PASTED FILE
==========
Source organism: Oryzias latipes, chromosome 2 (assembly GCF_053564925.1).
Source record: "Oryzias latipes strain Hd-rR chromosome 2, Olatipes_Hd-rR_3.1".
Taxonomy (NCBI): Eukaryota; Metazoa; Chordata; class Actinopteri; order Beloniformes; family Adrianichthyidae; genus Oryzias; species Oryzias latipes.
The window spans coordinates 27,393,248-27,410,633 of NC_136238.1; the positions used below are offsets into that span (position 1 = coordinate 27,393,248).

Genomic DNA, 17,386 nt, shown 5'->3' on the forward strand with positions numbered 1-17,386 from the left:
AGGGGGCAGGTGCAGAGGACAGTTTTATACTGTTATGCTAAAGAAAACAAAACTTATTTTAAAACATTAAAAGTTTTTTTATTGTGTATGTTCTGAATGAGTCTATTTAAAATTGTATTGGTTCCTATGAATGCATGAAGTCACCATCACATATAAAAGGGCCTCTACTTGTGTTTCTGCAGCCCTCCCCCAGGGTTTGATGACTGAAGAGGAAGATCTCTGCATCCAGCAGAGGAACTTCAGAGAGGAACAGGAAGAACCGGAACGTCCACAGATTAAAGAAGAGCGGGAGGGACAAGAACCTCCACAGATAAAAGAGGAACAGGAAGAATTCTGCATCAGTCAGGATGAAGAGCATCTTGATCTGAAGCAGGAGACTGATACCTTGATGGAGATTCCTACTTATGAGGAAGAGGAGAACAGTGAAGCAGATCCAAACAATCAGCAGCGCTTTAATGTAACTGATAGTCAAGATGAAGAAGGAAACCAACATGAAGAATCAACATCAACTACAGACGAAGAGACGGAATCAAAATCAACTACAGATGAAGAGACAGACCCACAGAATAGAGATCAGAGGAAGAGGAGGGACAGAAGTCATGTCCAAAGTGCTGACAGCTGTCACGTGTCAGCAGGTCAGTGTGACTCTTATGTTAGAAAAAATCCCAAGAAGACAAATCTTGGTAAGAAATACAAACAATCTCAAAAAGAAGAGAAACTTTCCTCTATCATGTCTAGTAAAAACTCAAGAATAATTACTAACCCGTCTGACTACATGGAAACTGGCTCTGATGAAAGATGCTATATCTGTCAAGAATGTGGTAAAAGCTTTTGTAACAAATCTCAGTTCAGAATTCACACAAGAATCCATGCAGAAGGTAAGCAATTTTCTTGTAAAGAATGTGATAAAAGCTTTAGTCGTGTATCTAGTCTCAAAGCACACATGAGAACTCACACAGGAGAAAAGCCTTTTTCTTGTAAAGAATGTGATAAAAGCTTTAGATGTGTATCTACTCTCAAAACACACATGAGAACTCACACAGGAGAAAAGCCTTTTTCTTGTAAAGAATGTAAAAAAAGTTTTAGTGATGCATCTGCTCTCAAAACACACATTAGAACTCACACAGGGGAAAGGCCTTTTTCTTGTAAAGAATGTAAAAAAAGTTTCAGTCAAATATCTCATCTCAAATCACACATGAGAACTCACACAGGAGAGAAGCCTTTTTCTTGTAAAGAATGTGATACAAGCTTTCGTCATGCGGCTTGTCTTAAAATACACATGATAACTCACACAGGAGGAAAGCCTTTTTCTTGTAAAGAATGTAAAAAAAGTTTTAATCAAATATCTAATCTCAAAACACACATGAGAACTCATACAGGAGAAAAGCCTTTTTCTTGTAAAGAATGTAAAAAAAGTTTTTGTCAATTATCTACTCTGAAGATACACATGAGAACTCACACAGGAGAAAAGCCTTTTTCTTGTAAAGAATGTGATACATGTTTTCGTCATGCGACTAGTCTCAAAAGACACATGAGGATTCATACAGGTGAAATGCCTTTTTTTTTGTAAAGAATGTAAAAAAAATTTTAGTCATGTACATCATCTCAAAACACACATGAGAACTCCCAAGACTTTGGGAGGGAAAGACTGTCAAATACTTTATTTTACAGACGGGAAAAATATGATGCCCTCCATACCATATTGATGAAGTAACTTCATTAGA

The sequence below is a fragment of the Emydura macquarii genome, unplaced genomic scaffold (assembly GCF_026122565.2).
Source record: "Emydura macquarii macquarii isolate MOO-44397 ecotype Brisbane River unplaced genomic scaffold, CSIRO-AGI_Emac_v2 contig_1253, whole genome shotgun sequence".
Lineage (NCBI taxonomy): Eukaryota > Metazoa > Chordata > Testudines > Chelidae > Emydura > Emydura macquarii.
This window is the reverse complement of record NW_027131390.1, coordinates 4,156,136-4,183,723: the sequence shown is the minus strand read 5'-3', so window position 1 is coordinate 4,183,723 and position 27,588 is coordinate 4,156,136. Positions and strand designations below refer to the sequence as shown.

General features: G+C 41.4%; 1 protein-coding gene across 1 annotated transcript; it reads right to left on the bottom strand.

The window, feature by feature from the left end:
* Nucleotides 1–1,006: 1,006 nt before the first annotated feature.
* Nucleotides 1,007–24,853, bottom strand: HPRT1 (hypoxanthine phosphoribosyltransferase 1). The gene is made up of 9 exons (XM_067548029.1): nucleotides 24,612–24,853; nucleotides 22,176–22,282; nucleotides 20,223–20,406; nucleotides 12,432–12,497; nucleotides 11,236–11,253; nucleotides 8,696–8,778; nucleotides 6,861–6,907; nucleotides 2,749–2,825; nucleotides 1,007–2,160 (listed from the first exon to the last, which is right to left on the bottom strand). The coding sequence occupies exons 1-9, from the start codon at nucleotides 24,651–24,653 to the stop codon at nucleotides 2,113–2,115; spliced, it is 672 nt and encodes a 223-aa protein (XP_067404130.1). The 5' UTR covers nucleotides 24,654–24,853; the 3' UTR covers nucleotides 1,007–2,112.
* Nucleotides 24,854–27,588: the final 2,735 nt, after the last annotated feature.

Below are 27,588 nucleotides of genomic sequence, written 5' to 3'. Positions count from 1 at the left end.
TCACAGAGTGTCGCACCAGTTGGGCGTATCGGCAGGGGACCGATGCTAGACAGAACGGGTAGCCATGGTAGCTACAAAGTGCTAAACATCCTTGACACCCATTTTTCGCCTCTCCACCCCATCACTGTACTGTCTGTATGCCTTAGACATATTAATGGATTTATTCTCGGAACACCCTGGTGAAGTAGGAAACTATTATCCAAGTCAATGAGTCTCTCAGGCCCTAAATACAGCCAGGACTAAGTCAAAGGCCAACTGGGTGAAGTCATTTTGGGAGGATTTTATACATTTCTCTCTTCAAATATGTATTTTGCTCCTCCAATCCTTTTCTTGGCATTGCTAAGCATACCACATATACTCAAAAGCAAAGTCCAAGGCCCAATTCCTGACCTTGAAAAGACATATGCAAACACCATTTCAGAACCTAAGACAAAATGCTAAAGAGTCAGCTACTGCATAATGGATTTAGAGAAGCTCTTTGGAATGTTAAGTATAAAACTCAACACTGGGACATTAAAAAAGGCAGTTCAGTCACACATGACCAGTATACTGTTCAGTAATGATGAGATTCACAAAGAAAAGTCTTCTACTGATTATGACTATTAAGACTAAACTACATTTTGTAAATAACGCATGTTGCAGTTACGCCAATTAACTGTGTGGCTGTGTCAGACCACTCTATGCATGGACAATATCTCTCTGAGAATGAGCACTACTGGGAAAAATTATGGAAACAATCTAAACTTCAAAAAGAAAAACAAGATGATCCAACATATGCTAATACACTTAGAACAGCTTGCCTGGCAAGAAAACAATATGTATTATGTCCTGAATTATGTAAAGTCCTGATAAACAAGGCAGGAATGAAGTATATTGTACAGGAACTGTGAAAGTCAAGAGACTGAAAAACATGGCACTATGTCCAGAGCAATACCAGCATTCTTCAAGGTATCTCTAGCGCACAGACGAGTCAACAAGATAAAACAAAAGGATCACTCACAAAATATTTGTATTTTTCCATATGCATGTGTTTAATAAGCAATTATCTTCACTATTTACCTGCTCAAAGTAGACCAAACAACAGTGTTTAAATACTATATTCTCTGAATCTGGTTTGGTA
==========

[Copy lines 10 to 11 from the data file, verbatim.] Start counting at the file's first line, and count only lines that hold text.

This window is the reverse complement of record NW_027131390.1, coordinates 4,156,136-4,183,723: the sequence shown is the minus strand read 5'-3', so window position 1 is coordinate 4,183,723 and position 27,588 is coordinate 4,156,136. Positions and strand designations below refer to the sequence as shown.

General features: G+C 41.4%; 1 protein-coding gene across 1 annotated transcript; it reads right to left on the bottom strand.